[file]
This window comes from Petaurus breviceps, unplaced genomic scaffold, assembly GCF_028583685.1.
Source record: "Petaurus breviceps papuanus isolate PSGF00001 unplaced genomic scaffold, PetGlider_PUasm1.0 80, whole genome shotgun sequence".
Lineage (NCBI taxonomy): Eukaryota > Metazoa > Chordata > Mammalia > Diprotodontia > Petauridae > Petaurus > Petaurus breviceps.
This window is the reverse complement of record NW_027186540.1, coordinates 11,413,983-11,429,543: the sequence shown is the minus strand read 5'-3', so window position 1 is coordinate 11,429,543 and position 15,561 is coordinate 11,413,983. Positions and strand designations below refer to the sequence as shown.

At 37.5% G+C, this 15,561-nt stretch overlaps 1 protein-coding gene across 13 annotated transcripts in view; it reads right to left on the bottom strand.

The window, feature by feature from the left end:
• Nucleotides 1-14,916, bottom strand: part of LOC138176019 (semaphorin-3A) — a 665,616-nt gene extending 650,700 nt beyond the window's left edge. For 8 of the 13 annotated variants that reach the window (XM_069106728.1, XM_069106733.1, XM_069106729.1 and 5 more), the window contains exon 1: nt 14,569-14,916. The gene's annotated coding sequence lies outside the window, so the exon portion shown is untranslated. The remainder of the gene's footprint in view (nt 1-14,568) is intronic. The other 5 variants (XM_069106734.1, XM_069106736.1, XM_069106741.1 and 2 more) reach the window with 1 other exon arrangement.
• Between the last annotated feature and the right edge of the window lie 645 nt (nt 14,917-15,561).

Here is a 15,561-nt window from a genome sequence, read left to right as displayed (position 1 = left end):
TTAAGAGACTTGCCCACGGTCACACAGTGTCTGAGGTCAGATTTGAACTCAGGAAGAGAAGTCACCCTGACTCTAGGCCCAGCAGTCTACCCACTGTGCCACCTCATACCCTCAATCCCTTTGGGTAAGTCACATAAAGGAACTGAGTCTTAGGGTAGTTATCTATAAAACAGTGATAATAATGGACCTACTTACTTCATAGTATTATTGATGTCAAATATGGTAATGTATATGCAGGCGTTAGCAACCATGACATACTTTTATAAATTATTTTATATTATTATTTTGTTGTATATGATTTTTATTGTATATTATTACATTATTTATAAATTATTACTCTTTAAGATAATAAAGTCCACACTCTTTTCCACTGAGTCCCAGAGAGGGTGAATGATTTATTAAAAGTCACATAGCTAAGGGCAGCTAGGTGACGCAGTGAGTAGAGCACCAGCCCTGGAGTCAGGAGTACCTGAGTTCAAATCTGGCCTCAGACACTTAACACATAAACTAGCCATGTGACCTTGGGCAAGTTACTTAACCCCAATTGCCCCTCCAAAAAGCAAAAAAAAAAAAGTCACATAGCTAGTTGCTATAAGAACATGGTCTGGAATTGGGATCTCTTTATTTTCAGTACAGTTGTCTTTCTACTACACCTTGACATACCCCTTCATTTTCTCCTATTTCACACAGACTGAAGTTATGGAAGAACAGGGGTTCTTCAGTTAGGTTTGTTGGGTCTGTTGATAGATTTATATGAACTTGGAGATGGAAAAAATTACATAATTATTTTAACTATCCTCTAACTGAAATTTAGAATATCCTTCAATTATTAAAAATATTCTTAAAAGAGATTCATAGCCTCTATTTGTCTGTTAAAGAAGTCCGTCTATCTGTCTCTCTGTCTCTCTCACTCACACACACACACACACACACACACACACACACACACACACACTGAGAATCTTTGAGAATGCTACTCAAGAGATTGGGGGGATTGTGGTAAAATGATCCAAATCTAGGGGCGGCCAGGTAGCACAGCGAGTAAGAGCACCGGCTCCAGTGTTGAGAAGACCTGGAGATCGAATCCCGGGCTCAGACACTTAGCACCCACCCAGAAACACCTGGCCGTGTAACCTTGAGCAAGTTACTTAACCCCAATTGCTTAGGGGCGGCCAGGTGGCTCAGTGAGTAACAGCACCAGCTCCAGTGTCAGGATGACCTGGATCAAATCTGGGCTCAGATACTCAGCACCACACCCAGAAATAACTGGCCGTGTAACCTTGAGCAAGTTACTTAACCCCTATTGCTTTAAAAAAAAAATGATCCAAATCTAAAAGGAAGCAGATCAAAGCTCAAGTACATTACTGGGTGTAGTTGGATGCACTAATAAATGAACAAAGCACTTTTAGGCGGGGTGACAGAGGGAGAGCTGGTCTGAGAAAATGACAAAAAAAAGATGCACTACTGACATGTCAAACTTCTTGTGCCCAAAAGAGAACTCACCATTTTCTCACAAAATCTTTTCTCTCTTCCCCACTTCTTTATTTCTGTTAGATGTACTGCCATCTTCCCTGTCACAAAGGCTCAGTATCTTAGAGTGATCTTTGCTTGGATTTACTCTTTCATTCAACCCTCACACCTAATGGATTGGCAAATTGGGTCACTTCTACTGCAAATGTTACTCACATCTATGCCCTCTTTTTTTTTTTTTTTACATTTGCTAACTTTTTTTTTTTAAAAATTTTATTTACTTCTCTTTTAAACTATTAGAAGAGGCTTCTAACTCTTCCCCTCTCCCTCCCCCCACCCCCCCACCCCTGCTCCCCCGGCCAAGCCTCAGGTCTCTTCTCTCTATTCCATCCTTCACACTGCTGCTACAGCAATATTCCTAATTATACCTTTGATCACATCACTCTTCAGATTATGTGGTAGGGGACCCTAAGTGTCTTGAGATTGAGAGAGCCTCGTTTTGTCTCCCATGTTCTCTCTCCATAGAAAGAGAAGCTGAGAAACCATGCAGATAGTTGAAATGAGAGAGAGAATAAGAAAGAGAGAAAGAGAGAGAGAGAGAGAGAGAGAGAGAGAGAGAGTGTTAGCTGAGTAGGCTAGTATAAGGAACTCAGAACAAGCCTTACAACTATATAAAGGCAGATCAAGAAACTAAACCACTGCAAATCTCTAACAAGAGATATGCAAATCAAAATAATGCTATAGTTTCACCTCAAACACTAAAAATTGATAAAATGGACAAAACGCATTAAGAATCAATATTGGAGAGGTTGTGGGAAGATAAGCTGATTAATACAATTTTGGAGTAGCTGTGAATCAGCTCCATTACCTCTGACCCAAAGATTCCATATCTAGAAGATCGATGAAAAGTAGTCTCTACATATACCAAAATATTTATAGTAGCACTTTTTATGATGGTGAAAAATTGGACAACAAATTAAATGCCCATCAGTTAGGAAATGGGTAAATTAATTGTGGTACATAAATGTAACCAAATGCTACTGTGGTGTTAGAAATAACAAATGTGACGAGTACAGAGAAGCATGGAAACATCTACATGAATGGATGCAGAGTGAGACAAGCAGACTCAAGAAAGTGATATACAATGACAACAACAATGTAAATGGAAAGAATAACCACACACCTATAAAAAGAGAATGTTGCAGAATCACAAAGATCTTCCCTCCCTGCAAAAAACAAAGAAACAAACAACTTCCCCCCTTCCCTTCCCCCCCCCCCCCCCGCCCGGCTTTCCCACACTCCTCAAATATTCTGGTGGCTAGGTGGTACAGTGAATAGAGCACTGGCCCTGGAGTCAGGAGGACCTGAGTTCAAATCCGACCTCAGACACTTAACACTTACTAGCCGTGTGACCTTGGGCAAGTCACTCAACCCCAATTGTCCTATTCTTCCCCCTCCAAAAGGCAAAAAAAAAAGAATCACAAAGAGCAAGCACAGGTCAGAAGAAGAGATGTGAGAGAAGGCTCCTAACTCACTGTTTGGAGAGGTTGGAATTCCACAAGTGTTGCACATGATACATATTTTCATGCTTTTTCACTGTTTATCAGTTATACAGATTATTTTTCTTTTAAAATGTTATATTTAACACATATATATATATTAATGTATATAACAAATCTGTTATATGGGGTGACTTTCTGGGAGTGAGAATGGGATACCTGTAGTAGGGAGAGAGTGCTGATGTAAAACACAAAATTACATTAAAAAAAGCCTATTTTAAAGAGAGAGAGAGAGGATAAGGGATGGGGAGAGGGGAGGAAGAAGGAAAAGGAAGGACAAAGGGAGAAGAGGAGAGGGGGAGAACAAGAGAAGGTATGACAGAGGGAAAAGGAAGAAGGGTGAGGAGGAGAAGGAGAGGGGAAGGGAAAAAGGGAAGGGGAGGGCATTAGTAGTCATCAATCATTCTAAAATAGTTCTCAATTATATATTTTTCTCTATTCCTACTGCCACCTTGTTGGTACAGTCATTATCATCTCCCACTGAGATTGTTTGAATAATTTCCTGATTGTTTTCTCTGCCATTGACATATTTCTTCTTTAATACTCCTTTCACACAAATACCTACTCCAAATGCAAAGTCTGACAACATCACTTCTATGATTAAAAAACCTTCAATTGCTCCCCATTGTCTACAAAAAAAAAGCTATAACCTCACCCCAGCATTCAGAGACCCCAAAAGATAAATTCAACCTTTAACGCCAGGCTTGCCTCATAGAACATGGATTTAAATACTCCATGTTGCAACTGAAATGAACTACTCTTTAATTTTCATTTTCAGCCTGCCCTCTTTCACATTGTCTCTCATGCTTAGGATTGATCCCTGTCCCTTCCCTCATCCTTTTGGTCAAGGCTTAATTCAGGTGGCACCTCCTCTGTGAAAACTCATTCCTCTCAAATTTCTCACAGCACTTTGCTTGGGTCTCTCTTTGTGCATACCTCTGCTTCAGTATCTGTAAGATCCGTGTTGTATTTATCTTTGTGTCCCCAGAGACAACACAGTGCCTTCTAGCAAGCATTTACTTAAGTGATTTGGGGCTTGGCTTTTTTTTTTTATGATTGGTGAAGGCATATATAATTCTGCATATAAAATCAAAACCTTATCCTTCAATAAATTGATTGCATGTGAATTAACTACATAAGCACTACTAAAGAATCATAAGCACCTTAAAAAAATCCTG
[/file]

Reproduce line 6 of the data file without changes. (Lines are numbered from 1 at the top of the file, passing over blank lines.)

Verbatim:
The window, feature by feature from the left end: